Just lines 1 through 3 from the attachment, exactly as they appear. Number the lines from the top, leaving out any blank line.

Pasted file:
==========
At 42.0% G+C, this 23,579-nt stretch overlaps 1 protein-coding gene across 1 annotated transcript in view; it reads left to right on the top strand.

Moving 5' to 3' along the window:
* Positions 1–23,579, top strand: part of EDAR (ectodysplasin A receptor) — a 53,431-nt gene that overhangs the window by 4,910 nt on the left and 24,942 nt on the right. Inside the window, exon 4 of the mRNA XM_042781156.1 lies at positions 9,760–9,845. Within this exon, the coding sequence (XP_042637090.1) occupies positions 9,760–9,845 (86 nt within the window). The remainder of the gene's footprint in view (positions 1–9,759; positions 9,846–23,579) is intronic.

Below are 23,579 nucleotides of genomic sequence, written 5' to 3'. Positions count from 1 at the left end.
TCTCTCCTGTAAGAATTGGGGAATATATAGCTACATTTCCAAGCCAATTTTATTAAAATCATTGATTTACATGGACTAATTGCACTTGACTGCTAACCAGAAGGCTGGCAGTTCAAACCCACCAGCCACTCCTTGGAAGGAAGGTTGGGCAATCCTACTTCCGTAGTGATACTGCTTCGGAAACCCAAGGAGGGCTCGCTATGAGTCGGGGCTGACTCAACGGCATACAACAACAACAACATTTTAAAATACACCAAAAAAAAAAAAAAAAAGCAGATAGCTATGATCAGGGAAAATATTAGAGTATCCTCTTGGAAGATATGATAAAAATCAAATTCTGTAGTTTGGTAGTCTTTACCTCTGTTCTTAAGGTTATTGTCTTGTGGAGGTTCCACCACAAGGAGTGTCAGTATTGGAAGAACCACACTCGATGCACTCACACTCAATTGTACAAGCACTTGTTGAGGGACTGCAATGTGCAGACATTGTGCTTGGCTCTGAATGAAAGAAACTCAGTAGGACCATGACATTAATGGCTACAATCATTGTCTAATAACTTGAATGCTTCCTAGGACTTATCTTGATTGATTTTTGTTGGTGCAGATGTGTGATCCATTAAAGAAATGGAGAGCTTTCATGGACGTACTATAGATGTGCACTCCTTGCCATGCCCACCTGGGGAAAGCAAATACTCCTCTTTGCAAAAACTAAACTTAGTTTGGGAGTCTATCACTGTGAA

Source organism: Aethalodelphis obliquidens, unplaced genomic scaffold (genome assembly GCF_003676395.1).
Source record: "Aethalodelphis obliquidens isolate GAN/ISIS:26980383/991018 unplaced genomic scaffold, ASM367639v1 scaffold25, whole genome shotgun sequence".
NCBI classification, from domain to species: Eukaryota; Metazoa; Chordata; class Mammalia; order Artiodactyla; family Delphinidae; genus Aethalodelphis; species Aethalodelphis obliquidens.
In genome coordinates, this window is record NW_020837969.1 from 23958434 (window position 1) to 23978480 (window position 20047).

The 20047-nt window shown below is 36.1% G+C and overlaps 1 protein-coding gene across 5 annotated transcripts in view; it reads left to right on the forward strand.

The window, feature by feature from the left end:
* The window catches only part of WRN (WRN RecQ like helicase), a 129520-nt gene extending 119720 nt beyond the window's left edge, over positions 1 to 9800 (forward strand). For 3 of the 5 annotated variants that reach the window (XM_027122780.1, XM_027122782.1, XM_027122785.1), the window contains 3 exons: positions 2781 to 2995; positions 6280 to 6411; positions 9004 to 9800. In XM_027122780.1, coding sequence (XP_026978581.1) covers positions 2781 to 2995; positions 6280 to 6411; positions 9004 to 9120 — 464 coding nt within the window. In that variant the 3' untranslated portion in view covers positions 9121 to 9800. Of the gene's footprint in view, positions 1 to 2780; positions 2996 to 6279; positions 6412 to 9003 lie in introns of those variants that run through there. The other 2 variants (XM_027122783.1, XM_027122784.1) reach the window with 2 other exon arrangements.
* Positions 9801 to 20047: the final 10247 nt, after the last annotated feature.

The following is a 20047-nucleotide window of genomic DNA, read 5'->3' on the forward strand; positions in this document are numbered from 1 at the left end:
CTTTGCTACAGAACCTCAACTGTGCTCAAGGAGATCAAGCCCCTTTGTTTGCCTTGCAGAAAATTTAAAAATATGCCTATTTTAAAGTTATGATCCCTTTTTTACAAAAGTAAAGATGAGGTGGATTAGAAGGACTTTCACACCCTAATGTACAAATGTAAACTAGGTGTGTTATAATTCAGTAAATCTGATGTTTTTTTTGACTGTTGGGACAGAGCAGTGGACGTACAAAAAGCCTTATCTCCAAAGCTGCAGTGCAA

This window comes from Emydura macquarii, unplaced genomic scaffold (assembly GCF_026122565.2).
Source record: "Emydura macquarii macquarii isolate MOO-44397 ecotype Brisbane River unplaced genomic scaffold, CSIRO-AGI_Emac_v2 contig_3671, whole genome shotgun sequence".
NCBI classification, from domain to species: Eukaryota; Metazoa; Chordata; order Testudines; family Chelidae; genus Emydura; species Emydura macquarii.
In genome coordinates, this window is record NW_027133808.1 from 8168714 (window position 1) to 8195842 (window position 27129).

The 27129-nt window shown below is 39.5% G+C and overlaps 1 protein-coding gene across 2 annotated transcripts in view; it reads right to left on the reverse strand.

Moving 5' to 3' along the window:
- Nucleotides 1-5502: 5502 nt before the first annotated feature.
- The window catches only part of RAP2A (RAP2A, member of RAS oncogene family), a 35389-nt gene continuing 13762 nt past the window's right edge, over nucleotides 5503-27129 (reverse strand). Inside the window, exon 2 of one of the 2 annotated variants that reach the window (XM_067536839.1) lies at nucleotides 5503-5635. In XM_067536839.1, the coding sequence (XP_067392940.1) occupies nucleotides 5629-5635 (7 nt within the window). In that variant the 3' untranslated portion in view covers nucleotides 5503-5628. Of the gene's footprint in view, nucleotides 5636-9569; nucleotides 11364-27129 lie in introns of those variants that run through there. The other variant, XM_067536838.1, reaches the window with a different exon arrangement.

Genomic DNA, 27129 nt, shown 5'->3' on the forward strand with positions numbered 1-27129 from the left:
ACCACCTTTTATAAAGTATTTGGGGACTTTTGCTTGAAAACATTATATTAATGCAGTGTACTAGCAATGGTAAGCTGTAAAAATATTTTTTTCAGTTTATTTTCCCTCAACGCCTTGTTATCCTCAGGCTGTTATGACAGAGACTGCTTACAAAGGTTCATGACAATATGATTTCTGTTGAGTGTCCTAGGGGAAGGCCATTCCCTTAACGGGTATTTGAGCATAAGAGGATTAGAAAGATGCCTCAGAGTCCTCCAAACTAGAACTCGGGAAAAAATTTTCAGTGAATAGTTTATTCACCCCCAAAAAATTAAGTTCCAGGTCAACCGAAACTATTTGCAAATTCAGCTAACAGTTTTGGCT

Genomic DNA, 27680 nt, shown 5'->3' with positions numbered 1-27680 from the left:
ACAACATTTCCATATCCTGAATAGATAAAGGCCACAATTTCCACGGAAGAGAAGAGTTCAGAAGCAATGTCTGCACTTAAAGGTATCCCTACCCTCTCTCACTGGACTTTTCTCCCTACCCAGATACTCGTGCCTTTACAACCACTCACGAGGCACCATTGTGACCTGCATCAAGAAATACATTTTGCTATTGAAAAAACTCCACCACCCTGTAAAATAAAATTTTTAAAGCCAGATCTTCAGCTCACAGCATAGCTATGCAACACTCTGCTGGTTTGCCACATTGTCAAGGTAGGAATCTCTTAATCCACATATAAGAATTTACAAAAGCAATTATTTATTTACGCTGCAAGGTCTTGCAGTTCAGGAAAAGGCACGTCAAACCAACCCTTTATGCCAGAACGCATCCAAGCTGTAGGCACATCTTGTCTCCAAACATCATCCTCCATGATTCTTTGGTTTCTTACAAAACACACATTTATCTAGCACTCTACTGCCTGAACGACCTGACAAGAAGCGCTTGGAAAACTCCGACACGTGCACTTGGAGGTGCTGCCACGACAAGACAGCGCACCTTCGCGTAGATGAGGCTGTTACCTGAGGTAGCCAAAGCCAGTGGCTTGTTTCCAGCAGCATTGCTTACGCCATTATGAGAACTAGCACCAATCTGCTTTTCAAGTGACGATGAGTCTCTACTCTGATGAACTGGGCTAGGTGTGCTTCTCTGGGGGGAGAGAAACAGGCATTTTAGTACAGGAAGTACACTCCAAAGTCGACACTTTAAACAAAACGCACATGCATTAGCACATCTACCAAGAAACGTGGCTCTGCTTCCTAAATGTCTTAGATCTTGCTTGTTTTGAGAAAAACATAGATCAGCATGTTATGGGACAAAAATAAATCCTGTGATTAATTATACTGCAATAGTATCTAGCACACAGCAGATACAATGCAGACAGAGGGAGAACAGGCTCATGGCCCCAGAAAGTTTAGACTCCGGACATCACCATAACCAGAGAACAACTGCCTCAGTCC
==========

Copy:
At 42.0% G+C, this 23,579-nt stretch overlaps 1 protein-coding gene across 1 annotated transcript in view; it reads left to right on the top strand.

Moving 5' to 3' along the window:
* Positions 1–23,579, top strand: part of EDAR (ectodysplasin A receptor) — a 53,431-nt gene that overhangs the window by 4,910 nt on the left and 24,942 nt on the right. Inside the window, exon 4 of the mRNA XM_042781156.1 lies at positions 9,760–9,845. Within this exon, the coding sequence (XP_042637090.1) occupies positions 9,760–9,845 (86 nt within the window). The remainder of the gene's footprint in view (positions 1–9,759; positions 9,846–23,579) is intronic.